Potted Potter Professor

July 15th, 2012. It was our first trip to New York City: myself, my mother, my teenage daughter and our Spanish exchange student. I hadn’t planned on seeing Potted Potter when I trekked up to the TKTS booth in Times Square to try to score some same-day Broadway tickets. But when it became clear we were not going to be able to see Sheldon from The Big Bang Theory playing Jimmy Stewart in Harvey, the Potted Potter show caught my eye. After a quick cell phone call to make sure the Spanish student was familiar enough with the series to appreciate it (she was, having seen all the movies), I bought tickets for the 5 PM show that night, in the Little Shubert Theater.

The premise of the show is that all seven Potter books are encapsulated into 70 minutes. I had a brief twinge of guilt at the word “unauthorized” nature, wondering how two guys, however funny, were managing to make money off J. K. Rowling’s creation without paying her for it. But, I had also seen some rave reviews and even read the rumor that they had inadvertently turned away Rowling herself from one of their sold out 2006 shows. I figured Ms. Rowling could look after her own interests and, if there was any infringement, she’d already had plenty of time to sue, so I decided to just enjoy it.

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NPR’s Top 100 “Teen” Novels: What Do You Think?

Time for a group participation post! Check out the list and make your comments (favorites, disappointments, surprises… whatever you want to include).

For me: I was pleased (but not surprised) that Harry Potter and Hunger Games were the top two.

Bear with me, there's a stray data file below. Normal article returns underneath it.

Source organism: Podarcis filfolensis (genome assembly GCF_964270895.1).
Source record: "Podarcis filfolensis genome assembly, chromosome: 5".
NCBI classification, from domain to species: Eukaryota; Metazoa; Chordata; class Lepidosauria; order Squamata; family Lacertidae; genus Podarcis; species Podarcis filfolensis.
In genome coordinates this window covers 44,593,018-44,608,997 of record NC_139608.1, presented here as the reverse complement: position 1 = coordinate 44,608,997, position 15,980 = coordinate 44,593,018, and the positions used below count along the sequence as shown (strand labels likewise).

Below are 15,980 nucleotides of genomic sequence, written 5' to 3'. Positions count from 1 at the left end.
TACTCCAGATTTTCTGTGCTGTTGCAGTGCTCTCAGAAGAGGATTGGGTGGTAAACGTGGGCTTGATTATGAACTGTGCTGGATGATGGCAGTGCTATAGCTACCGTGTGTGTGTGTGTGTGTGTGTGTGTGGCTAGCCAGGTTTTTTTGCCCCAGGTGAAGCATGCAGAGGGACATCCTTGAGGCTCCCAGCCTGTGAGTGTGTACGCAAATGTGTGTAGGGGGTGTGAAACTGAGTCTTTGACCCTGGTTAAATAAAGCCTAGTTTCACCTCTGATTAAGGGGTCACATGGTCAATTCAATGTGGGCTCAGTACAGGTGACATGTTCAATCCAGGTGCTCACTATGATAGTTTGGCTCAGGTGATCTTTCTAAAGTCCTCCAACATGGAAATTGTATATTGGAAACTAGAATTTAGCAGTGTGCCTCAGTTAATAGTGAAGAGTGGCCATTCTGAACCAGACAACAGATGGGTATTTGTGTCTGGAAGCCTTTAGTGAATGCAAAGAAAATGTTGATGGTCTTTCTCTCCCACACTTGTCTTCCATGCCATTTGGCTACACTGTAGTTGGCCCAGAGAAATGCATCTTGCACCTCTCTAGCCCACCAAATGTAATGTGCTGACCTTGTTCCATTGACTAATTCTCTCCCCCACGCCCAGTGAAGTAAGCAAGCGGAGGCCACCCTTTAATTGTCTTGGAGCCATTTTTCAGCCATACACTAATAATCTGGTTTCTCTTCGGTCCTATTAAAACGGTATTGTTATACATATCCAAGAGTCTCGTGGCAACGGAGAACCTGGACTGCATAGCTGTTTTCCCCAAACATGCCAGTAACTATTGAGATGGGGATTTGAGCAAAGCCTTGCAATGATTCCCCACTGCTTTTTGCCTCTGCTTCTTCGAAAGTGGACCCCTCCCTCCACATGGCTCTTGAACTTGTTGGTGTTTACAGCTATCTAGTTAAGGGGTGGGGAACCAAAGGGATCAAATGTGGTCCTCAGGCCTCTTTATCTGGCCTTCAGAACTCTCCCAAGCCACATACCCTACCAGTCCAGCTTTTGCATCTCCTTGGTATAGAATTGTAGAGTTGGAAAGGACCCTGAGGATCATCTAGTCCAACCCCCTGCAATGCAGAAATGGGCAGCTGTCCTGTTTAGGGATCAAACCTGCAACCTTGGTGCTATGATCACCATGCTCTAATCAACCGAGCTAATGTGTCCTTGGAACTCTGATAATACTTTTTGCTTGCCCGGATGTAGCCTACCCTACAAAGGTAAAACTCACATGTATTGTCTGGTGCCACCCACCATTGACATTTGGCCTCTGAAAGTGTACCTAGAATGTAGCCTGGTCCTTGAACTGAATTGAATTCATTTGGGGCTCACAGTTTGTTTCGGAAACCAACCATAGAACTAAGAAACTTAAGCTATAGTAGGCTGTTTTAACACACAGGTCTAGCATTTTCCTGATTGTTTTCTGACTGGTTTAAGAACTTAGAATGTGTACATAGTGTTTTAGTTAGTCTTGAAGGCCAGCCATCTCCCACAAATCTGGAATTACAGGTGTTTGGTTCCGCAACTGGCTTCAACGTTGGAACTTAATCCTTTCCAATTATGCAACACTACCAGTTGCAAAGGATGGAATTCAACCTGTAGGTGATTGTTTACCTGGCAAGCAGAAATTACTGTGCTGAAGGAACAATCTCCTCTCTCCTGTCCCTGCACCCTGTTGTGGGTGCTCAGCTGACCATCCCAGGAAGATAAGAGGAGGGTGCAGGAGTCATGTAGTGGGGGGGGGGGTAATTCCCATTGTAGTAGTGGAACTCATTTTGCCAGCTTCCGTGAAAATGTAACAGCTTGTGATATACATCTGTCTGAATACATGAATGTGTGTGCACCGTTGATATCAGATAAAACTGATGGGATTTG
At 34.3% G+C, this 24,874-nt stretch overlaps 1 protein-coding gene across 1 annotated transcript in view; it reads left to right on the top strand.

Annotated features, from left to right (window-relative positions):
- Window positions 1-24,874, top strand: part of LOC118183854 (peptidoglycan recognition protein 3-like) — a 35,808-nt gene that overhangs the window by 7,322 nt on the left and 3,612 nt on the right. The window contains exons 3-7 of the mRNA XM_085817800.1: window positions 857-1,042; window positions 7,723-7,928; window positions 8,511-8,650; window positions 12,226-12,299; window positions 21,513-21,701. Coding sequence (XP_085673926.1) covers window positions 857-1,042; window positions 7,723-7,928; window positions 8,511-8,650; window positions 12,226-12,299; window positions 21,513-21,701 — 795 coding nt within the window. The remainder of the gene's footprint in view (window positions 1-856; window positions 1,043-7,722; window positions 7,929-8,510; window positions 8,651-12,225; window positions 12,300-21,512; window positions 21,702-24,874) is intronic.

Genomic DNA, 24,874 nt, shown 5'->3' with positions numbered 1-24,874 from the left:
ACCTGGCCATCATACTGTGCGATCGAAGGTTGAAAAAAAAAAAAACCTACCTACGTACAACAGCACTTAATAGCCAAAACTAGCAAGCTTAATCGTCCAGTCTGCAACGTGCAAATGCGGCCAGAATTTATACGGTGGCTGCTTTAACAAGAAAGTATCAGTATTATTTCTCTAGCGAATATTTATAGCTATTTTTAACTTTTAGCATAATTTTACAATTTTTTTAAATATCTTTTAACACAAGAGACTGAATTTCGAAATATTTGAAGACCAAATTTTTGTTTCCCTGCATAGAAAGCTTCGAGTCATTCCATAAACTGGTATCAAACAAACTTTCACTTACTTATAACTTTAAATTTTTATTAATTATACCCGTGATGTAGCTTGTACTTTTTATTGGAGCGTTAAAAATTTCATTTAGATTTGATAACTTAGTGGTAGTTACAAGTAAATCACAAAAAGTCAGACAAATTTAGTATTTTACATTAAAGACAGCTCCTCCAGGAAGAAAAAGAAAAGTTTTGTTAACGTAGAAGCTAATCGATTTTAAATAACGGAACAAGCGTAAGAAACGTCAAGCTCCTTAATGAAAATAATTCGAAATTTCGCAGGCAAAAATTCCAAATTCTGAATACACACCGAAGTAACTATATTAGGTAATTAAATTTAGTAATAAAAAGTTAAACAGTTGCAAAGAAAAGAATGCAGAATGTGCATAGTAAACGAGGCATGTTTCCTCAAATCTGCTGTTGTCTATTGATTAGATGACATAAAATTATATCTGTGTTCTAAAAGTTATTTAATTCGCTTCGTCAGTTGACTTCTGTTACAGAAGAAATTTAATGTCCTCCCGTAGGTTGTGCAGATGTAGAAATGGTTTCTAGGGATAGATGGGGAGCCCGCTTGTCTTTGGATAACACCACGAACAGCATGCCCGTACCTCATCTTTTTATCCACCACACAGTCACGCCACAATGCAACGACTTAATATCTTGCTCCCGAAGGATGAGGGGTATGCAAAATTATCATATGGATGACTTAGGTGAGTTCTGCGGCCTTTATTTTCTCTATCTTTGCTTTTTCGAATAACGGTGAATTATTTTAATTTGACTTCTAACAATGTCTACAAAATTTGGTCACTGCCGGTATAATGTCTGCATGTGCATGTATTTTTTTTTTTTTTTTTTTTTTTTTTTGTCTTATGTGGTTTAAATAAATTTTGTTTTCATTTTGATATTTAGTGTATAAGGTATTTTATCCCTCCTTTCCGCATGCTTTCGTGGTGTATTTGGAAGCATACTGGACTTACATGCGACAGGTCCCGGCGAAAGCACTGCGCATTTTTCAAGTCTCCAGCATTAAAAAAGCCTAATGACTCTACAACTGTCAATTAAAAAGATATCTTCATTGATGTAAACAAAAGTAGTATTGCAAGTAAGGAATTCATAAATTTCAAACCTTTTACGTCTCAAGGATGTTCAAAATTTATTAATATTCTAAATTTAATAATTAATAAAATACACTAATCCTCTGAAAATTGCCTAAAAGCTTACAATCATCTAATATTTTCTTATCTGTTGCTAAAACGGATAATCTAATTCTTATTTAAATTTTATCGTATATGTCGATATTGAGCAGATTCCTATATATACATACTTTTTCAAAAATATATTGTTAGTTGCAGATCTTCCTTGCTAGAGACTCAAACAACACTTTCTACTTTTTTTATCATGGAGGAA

I was pleased (and surprised) that, after 50 years, To Kill a Mockingbird managed the #3 spot.

I was pleased (and surprised) that the Divergent series beat Twilight by a healthy margin.

I was disappointed not to see Jane Eyre or Pride and Prejudice (maybe not seen as “targeted” at teens like the others, but the heroines are the right ages.)

Other books I wish had been on the list: Christy (Catherine Marshall) and The Cuckoo’s Child (because my cousin wrote it and it is set at my Grandma’s house).

Hoping to hear from others.

Shared Text: The Several Wizarding World Allusions Made During the University of Virginia’s Summer Leadership Crisis

Not all Harry Potter comparisons by higher education critics take nine years to appear in print. (See the preceding article by Elizabeth Baird Hardy for one that did.)

Like a lot of professors in Virginia, I followed with intense interest the Board of Visitor’s unexpected June 10th dismissal of University of Virginia (UVa) President Teresa Sullivan, and the sixteen days of protests by faculty, students and alums. The debacle ended with Dr. Sullivan’s reinstatement on June 26th. The Chronicle of Higher Education, happily a bit quicker on the draw with this story, has a detailed summary of the events here.

Allusions to our favorite Shared Text were quickly popping up all over social media: Twitter, Facebook, and commentary on online news article by people following the story. Rector Helen Dragas was compared to virtually every bad guy in the series, from Lucius Malfoy to Lord Voldemort to Dolores Umbridge. I also spotted at least one Hunger Games illusion, wherein it was suggested that Dragas and Sullivan fight it out in the Arena to settle their dispute.

Most of the Harry Potter allusions popped up in tweets or in comments on news articles, hard to document with URLs. But combining the #UVA hashtag with the key words brings quite a few up from the Twitter archives. A few sample Tweets:

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